Minuteman @ The Bull & Gate, Kentish Town
18 January 2005
It is three years since Minuteman released their only album, Resigned to Life, so tonight’s set is dominated by more recent material. Oddly however, main-man Matt Jones quickly apologises for not playing any new tunes.
It’s strange that if these songs have been in the set-list for long enough to elicit an apology that a follow up album hasn’t been recorded. The ‘new’ songs, particularly Dig Deep and One at a Time, sound at least equal to the tunes on their under-appreciated debut album. Both songs prove that big choruses will always impress a crowd.
If it hasn’t happened already album standout Big Boy is an advertising soundtrack waiting to be discovered by the execs. It is impressive that they manage to inject freshness into an old crowd favourite. Big Boy sums up how Minuteman manage to play rock music turned up to eleven without resorting to parody or overdosing on clichs.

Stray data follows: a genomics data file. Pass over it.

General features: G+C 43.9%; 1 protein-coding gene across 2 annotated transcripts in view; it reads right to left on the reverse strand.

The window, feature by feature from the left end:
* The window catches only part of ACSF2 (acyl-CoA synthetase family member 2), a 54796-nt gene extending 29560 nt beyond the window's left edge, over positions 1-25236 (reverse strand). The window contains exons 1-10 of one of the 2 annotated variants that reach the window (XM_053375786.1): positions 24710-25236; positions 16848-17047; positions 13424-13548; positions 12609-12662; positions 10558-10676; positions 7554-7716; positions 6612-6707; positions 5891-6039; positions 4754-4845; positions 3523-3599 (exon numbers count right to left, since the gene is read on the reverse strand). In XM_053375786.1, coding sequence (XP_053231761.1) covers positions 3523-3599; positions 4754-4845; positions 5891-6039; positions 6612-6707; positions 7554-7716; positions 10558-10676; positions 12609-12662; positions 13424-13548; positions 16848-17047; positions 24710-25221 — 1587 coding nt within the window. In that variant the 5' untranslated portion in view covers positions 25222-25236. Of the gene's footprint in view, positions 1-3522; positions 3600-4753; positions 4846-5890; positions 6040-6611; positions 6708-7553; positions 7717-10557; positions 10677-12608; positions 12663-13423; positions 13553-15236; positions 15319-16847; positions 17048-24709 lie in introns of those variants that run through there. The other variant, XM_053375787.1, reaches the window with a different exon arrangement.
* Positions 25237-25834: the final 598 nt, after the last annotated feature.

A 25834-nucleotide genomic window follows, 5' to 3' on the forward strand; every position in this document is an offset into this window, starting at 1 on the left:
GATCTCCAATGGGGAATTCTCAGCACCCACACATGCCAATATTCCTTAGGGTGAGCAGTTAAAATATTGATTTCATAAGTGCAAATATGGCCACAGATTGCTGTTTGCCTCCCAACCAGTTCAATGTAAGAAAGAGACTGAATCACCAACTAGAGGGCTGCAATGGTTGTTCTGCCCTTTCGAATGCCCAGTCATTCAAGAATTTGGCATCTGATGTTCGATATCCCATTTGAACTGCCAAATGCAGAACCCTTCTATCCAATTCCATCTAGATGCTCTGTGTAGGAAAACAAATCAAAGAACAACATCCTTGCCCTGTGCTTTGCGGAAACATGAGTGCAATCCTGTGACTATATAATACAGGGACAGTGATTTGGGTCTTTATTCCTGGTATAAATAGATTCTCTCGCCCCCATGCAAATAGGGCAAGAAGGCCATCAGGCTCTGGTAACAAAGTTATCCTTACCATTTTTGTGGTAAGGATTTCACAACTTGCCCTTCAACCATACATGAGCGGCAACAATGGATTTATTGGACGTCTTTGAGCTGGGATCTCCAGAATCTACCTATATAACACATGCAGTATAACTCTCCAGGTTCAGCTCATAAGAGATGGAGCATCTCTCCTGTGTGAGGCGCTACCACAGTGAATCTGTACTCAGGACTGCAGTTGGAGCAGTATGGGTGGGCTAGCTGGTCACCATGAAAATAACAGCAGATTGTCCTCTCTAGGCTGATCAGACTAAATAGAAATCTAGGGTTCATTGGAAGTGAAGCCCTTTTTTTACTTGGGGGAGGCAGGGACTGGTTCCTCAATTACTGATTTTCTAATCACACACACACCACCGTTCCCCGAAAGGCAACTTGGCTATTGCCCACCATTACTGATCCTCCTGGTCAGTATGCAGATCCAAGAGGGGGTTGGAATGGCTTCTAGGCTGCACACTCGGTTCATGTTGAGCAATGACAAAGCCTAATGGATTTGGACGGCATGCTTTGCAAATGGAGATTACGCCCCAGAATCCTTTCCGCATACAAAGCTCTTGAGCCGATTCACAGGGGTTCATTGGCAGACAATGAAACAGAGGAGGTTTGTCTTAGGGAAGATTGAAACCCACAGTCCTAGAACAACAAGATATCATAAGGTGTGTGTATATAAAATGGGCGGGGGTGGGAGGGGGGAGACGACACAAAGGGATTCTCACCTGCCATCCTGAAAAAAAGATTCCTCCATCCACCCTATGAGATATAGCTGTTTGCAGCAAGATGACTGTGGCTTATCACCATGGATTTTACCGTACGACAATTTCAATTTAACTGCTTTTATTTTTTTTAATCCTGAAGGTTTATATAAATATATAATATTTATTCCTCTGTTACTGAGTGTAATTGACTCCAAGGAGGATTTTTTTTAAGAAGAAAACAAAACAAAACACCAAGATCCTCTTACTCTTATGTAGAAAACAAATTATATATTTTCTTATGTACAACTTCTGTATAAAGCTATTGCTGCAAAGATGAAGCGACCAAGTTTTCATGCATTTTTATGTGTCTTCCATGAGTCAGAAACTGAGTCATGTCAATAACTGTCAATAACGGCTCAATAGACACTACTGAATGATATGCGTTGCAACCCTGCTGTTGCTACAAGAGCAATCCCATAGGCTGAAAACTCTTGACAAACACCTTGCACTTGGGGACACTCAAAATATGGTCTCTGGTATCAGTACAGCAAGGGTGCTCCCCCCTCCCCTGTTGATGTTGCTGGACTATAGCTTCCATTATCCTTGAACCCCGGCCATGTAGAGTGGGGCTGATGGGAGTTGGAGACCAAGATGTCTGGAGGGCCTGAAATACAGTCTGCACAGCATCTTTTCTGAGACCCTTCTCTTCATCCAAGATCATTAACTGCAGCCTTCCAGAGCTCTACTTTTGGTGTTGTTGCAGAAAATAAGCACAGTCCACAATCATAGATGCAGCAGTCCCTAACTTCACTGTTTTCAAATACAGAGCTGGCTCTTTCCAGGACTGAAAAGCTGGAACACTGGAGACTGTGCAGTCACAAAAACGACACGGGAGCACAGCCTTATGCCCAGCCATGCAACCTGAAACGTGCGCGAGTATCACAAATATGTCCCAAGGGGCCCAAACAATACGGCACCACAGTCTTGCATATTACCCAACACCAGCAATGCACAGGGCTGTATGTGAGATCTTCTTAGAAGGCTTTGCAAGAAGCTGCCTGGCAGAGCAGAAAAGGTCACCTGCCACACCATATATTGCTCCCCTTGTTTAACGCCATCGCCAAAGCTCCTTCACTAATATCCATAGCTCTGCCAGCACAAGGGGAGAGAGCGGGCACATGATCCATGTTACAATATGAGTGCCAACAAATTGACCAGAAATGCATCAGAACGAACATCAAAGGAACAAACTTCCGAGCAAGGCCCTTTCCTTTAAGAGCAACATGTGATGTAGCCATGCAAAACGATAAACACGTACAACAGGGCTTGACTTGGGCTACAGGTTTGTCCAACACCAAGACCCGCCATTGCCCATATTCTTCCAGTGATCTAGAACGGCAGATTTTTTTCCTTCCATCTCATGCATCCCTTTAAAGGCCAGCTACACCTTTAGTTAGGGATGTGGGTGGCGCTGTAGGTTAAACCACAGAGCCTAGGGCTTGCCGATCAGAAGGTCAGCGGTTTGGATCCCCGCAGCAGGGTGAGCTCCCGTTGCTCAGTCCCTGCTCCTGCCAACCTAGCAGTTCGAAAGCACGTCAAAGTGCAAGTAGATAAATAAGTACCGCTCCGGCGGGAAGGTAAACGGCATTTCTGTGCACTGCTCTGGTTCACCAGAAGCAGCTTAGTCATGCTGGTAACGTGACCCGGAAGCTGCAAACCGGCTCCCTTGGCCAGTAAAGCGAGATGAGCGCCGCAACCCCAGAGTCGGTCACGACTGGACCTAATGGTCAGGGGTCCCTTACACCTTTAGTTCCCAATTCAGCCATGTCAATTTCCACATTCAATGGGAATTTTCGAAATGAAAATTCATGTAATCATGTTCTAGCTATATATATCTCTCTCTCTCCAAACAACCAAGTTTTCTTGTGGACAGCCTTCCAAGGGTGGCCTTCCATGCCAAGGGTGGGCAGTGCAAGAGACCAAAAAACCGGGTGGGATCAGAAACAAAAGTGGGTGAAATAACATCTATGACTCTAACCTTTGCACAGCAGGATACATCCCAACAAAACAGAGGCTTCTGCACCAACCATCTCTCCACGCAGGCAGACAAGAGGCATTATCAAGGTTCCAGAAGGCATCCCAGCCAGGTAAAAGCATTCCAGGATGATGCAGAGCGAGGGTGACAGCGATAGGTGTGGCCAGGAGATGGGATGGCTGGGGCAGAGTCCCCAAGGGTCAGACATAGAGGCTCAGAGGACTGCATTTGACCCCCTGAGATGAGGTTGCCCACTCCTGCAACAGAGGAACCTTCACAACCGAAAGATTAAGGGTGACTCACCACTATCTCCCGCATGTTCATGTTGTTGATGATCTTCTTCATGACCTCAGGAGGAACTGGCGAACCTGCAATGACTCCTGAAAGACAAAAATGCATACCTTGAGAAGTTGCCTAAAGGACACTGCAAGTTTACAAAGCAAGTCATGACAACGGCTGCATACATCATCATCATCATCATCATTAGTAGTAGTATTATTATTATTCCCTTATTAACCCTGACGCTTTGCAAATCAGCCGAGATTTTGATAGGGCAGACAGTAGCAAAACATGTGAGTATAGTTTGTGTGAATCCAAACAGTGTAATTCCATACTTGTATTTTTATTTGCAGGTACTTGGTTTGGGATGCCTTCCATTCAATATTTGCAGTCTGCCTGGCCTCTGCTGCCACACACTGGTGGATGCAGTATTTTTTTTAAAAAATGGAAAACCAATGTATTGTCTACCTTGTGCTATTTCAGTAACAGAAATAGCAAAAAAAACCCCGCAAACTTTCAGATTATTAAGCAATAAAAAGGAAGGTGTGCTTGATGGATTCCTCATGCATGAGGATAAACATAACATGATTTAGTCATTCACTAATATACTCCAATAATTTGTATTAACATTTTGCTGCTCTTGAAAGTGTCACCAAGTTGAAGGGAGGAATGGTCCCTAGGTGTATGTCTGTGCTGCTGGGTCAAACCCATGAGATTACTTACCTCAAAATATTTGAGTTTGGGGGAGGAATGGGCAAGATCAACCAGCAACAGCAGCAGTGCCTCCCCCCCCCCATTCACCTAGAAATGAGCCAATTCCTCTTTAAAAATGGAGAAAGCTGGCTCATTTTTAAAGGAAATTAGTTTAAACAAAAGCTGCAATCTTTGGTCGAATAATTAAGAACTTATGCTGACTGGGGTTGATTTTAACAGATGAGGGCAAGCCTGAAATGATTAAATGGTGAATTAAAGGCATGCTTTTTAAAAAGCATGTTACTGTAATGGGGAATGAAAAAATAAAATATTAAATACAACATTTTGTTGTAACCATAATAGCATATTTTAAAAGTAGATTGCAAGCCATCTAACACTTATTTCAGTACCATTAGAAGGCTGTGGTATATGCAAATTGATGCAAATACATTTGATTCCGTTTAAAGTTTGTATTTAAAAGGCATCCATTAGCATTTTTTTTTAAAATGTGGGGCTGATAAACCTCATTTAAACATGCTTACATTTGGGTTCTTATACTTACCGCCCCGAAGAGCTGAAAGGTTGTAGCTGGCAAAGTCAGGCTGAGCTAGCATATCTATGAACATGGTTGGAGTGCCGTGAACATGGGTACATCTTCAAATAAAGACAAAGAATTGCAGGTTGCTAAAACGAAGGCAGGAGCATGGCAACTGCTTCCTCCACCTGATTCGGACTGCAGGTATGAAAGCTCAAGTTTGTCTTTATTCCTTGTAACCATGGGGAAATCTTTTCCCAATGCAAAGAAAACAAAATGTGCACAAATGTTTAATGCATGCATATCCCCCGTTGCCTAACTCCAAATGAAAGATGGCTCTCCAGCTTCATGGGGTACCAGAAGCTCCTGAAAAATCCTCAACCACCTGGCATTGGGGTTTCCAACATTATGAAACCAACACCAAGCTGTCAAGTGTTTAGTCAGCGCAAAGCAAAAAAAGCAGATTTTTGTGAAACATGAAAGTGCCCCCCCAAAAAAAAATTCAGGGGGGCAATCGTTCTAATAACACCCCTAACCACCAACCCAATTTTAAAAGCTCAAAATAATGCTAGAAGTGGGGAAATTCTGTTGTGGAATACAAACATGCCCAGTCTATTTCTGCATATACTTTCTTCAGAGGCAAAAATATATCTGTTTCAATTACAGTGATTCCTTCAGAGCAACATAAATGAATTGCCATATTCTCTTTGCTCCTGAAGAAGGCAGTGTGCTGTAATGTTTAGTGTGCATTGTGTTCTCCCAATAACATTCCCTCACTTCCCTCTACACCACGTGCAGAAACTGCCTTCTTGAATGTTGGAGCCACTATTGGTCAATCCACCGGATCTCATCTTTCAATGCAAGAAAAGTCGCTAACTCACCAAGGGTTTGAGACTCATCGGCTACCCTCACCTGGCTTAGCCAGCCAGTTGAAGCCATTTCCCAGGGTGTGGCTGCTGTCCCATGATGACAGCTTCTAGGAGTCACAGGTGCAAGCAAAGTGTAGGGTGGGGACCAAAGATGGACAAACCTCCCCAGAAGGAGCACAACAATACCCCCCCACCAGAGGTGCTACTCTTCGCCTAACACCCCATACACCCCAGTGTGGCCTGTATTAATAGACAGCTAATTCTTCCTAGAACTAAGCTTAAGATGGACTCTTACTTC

Judging from the enthusiastic welcome received by everyone who entered the building, the small venue is tightly packed with close personal friends of the band. This bonhomie creates a warmth and intimacy that is often missing on the despised pub gig circuit. The atmosphere is even sufficiently relaxed for that rarest thing - genuinely amusing banter between band members.
The thirty minute full band performance closes with a slow-burning instrumental climax. Jones is on his knees still playing keyboards, which are precariously balanced on beer crates. It may be one of the greatest injustices in music that a band built for stadium rock are stuck at the back of a North London boozer with just three crates and the truth.